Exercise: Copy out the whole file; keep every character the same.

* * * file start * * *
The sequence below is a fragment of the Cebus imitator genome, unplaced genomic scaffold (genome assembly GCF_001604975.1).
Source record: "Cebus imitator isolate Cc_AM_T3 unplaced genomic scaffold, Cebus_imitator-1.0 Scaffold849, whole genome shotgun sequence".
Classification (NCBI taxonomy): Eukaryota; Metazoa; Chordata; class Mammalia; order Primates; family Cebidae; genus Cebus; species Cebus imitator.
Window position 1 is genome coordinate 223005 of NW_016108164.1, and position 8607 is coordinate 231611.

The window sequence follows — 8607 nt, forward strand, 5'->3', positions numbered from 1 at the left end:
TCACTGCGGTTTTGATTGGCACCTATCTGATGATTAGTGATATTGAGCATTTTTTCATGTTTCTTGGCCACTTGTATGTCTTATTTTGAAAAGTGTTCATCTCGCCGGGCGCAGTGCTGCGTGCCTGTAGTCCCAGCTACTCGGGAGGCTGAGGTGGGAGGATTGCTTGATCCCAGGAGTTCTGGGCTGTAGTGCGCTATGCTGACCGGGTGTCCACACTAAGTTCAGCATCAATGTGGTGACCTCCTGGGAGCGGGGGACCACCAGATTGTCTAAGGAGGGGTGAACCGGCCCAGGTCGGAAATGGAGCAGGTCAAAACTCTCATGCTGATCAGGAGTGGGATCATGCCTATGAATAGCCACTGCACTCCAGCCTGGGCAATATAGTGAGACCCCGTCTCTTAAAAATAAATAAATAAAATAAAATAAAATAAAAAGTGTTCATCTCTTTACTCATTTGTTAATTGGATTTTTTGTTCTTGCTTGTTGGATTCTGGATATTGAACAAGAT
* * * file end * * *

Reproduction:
The sequence below is a fragment of the Cebus imitator genome, unplaced genomic scaffold (genome assembly GCF_001604975.1).
Source record: "Cebus imitator isolate Cc_AM_T3 unplaced genomic scaffold, Cebus_imitator-1.0 Scaffold849, whole genome shotgun sequence".
Classification (NCBI taxonomy): Eukaryota; Metazoa; Chordata; class Mammalia; order Primates; family Cebidae; genus Cebus; species Cebus imitator.
Window position 1 is genome coordinate 223005 of NW_016108164.1, and position 8607 is coordinate 231611.

The window sequence follows — 8607 nt, forward strand, 5'->3', positions numbered from 1 at the left end:
TCACTGCGGTTTTGATTGGCACCTATCTGATGATTAGTGATATTGAGCATTTTTTCATGTTTCTTGGCCACTTGTATGTCTTATTTTGAAAAGTGTTCATCTCGCCGGGCGCAGTGCTGCGTGCCTGTAGTCCCAGCTACTCGGGAGGCTGAGGTGGGAGGATTGCTTGATCCCAGGAGTTCTGGGCTGTAGTGCGCTATGCTGACCGGGTGTCCACACTAAGTTCAGCATCAATGTGGTGACCTCCTGGGAGCGGGGGACCACCAGATTGTCTAAGGAGGGGTGAACCGGCCCAGGTCGGAAATGGAGCAGGTCAAAACTCTCATGCTGATCAGGAGTGGGATCATGCCTATGAATAGCCACTGCACTCCAGCCTGGGCAATATAGTGAGACCCCGTCTCTTAAAAATAAATAAATAAAATAAAATAAAATAAAAAGTGTTCATCTCTTTACTCATTTGTTAATTGGATTTTTTGTTCTTGCTTGTTGGATTCTGGATATTGAACAAGAT